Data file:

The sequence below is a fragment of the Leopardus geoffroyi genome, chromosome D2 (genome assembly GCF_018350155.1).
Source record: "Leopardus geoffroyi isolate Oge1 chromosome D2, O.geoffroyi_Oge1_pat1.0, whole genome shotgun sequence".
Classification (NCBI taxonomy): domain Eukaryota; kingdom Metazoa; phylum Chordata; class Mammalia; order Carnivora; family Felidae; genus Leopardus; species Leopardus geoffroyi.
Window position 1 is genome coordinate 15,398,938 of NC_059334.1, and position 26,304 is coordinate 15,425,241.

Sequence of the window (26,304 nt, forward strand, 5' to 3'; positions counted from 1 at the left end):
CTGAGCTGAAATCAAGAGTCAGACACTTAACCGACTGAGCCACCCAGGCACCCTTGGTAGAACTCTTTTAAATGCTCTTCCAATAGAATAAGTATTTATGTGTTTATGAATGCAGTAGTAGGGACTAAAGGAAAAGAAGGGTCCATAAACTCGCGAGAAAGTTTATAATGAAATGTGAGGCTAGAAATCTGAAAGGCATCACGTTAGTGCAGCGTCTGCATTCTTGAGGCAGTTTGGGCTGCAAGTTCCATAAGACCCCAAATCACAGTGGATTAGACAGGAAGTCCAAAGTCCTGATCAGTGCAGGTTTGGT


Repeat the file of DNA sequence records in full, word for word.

The sequence below is a fragment of the Leopardus geoffroyi genome, chromosome D2 (genome assembly GCF_018350155.1).
Source record: "Leopardus geoffroyi isolate Oge1 chromosome D2, O.geoffroyi_Oge1_pat1.0, whole genome shotgun sequence".
Classification (NCBI taxonomy): domain Eukaryota; kingdom Metazoa; phylum Chordata; class Mammalia; order Carnivora; family Felidae; genus Leopardus; species Leopardus geoffroyi.
Window position 1 is genome coordinate 15,398,938 of NC_059334.1, and position 26,304 is coordinate 15,425,241.

Sequence of the window (26,304 nt, forward strand, 5' to 3'; positions counted from 1 at the left end):
CTGAGCTGAAATCAAGAGTCAGACACTTAACCGACTGAGCCACCCAGGCACCCTTGGTAGAACTCTTTTAAATGCTCTTCCAATAGAATAAGTATTTATGTGTTTATGAATGCAGTAGTAGGGACTAAAGGAAAAGAAGGGTCCATAAACTCGCGAGAAAGTTTATAATGAAATGTGAGGCTAGAAATCTGAAAGGCATCACGTTAGTGCAGCGTCTGCATTCTTGAGGCAGTTTGGGCTGCAAGTTCCATAAGACCCCAAATCACAGTGGATTAGACAGGAAGTCCAAAGTCCTGATCAGTGCAGGTTTGGT